Although most World’s Expo structures are temporary, some of them have such a great success that they survive beyond the fair, becoming iconic architectural symbols. Here we have listed our top 10 Expo’s leftovers spread around the globe.
1. Atomium, Brussels
The Atomium is a giant structure located in Brussels which was originally built for the World’s Expo 1958. The building, which was designed by the architect and engineer André Waterkeyn, was intended to be the heart of the Expo 58. The structure represents a single cell of an iron crystal with nine spheres or “atoms” that are fully habitable. Today, it is possible to visit it: inside it hosts a museum, an observation area, and panoramic restaurant serving Belgian dishes with a spectacular view over Brussels.
2. Eiffel Tower, Paris
The Eiffel Tower is probably the most famous World’s Fair monument that is still standing. The tower was built by the engineer Gustave Eiffel to be showcased in Paris at the Exposition Universelle of 1889. The idea of Eiffel’s company was to build the tallest tower in the world to celebrate the 100th anniversary of the French revolution. Today, Paris’ Eiffel Tower is one of the most visited tourist attractions of the world and has become a symbol of the city.
3. China Pavillon, Shanghai
The spectacular China Pavilion was built in occasion of the Expo 2010 in Shanghai. The structure is also known as the “Oriental Crown” as it resembles an ancient Chinese crown with traditional Chinese features. The pavilion was the largest architecture ever presented at a World Exposition and costed more than 200 million dollars. It is now house of the China Art Museum.
4. Space Needle, Seattle
The Space Needle was built in occasion of the 1962 World’s Fair, which was hosted in Seattle. During that historical moment, the United States and the Soviet Union were competing in the so-called “Space Race”, in the framework of the cold war. And what better occasion for the US than the World’s Expo to showcase its engineering abilities? This is why the US designed a 184-meter tall space needle, with an UFO-shaped panoramic platform on the top. Still today, the structure is an important element of Seattle’s skyline.
5. Lisbon Oceanarium, Lisbon
The Oceanário de Lisboa was designed for the oceans-themed Exposição Internacional de Lisboa that took place in 1998. Today, it is the largest indoor aquarium in Europe and one of the top tourist attractions of Portugal. The Oceanarium is divided into five different oceanic habitats. The main attractions include, among others, huge sunfish, spider crabs and sea otters.
6. Palace of Fine Arts, San Francisco
The Palace of Fine Arts was built in occasion of the Panama-Pacific International Exposition that took place in 1915. The structure, which was designed by Bernard Maybeck, initially served as a temporary pop-up museum. The particularity of this piece of architecture stands in its Greco-Romanesque style: the Palace includes a domed rotunda and many columns set inside a lagoon. Although throughout the years it has reached an advanced state of decay, today it has been restored and is now a very Instagrammable place in San Francisco.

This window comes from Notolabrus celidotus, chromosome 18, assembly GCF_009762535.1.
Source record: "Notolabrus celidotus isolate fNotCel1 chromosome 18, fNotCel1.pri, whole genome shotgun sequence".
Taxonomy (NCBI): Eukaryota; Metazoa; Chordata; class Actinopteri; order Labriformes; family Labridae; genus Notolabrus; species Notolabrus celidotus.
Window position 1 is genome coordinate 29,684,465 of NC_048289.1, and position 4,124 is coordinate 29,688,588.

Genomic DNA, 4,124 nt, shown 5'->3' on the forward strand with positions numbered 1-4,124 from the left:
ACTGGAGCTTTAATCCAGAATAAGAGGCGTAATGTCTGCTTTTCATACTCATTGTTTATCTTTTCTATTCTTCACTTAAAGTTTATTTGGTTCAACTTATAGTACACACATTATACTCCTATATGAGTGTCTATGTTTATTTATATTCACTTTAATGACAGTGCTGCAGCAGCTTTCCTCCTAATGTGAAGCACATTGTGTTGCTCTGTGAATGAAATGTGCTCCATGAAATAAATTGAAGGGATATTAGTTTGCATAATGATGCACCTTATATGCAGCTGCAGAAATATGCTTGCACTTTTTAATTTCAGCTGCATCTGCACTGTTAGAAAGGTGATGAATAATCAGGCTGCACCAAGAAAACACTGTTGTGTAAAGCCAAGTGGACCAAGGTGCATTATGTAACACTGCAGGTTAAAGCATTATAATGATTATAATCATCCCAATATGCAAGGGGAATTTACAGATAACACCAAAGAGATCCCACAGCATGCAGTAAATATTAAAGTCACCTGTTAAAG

7. Tower of the Sun, Osaka
The Tower of the Sun was designed by the Japanese artist Taro Okamoto in occasion of the 1970 Japan World Exposition in Osaka. The tower was part of a pavilion in the Symbol Zone, together with the Tower of the Mother, the Tower of Youth, and the Big Roof.
The structure presents three faces: the “Golden Mask” located at its top (representing the future), the “Face of the Sun” on its front (representing the present), and the “Black Sun” on its back (symbolizing the past). The Tower represents the energies of all things of our universe, which are created through the past, present and future.
8. Habitat 67, Montreal
This LEGO-alike structure was created in occasion of the 1967 Expo, whose main theme was the “Man and His World.” The structure was designed by Moshe Safdie, a Canadian architect born in Israel. The idea behind Habitat 67 was to showcase a new mode of housing, which is still today an icon of modern architecture, even 50 years later. The brutalist building counts 354 prefabricated modules that look like LEGO pieces and that create different configurations. Today, Habitat 67 includes 146 residences and some rental units on 12 floors.
9. Magic Fountain of Montjuic, Barcelona
The Magic Fountain was designed by Carles Buigas for the 1929 Great Universal Exhibition. More than 3,000 workers participated in its construction. Back then, the fountain represented one of the first water acrobatics of the world, thanks to the combination of colors, lights and motion. In 1980, music was added to the show, making the fountain even more appealing. Still today, the fountain is as impressive as it was back 90 years ago.
10. Křižíkova Fountain, Prague
The Křižíkova Fountain is an electrically illuminated fountain designed by Czech engineer František Křižík. It was built in occasion of the General Land Centennial Exhibition that was held in Prague in 1891. Today, the fountain is still an important attraction. It is the backdrop of a large amphitheater, which hosts dance performances, concerts, and other events. Definitely something you cannot miss when visiting Prague!